Cincinnati On Short List for 2026 World Cup

On Wednesday FIFA announced a final list of possible cities that would get to host matches for the 2026 World Cup, of which Cincinnati was included. The bid for the 2026 World Cup is a joint bid between the United Sates, Mexico, and Canada with the only other official bid on the table is from Morocco. The final decision of who will be chosen to host the tournament will be made by FIFA on June 13, 2018.

The last and only time the U.S. hosted the World Cup was in 1994 where U.S. made it to the Round of 16 but fell 1-0 to Brazil who would go on to win the tournament after beating Italy 3-2 in the first ever World Cup Final penalty shootout.

In the meantime, the United States, Canada, and Mexico has been narrowing down possible locations for World Cup matches. With the tournament expanding from 32 to 48 participating teams, at least 12 cities will be chosen to host matches, while other cities may be used to house teams and hold special events for fans. Right now the United Bid Committee has selected 32 finalists that will be narrowed down even more as the summer approaches. Of the 32 selected, 4 belong to Canada, 3 to Mexico, and the remaining 25 to the United States, one of those being Cincinnati.

In the official bid, the United Bid Committee agreed on 10 games being played in Canada and another 10 games to be played in Mexico, with the remaining 60 games to be played in the United States. This also includes every game from the Quarterfinals on. So it can be assumed that most of the cities selected will be in the United States. I'd guess that 2 each go to Canada and Mexico leaving at minimum 8 hosting cities in the United States. While they could choose more, let's just work with that number.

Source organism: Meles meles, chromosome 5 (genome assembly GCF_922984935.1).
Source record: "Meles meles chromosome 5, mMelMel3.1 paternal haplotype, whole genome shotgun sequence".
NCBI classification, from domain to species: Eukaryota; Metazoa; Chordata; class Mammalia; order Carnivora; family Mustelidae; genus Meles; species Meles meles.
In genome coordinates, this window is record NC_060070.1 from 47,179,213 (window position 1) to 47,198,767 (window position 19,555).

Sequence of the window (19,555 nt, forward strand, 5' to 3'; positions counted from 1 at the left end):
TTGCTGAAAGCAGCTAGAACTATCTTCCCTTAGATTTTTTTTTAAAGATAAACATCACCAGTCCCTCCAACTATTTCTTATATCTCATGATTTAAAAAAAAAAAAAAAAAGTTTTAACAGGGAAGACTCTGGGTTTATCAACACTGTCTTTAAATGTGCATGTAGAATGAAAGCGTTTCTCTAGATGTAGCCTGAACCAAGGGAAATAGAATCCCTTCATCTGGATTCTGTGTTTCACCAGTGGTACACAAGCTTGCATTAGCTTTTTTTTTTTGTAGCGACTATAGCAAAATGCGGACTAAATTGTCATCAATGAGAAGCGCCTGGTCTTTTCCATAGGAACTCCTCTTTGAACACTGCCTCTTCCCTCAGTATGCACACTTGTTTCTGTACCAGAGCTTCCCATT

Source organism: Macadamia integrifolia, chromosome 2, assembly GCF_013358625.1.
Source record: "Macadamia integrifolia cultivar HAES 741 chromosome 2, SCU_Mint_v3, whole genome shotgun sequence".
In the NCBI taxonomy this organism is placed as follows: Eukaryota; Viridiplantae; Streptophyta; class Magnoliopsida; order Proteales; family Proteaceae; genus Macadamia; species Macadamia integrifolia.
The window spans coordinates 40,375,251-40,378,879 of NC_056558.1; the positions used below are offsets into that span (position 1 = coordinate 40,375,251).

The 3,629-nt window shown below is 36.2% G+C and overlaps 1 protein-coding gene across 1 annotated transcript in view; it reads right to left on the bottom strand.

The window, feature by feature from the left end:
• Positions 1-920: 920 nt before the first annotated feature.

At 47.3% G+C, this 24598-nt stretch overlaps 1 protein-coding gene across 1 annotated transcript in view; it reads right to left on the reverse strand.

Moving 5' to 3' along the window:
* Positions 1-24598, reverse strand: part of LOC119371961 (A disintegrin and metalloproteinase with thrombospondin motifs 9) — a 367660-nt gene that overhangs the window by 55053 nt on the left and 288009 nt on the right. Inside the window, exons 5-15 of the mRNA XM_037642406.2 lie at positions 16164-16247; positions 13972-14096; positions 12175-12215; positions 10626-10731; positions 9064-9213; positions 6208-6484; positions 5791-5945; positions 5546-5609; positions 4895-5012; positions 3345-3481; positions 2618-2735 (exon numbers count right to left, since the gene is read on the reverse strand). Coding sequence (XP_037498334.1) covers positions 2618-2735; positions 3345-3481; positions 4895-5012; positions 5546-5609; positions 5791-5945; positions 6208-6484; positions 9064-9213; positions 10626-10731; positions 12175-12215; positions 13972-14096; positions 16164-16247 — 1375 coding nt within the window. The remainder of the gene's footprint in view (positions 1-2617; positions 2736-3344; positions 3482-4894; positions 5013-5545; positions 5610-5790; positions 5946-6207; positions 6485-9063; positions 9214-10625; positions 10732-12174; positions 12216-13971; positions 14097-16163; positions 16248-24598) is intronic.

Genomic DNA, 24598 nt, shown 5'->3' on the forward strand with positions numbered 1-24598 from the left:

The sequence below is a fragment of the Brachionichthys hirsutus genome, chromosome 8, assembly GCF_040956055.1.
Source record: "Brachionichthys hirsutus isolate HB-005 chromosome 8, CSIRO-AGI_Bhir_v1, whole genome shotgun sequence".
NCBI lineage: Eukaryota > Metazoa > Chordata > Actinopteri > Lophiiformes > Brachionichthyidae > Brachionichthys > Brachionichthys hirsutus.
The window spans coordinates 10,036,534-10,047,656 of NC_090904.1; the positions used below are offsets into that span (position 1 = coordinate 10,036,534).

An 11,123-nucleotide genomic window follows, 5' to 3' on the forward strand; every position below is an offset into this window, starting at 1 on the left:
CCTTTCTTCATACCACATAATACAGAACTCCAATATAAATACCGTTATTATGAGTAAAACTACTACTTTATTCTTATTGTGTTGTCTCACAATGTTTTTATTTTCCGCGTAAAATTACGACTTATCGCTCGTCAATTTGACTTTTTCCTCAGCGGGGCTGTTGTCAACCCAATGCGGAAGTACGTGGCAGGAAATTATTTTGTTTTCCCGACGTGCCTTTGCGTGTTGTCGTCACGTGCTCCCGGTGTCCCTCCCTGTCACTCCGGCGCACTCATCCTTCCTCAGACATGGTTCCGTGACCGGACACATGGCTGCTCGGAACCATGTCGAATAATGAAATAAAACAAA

(The full list of cities can be found here)

Of the 25 American cities some notable ones are:

- Atlanta, Georgia
- Cincinnati, Ohio
- Chicago, Illinois
- Los Angeles, California
- Seattle, Washington
- Nashville, Tennessee
- New York/New Jersey
- Dallas, Texas
- Houston, Texas

A lot of these cities have previously hosted World Cup, Gold Cup, USMNT, USWNT, Copa America, and big-name friendlies. What could be in Cincinnati's favor is if the committee is looking to switch it up and pick some cities that haven't been used before. If Cincinnati can secure a MLS expansion and keep soccer alive and well here, we could be a dark horse pick.

Regardless of what happens, the fact that Cincinnati has made it this far into the selection is exciting. It could be a time to show not only the nation, but the entire world what a soccer town Cincinnati really is.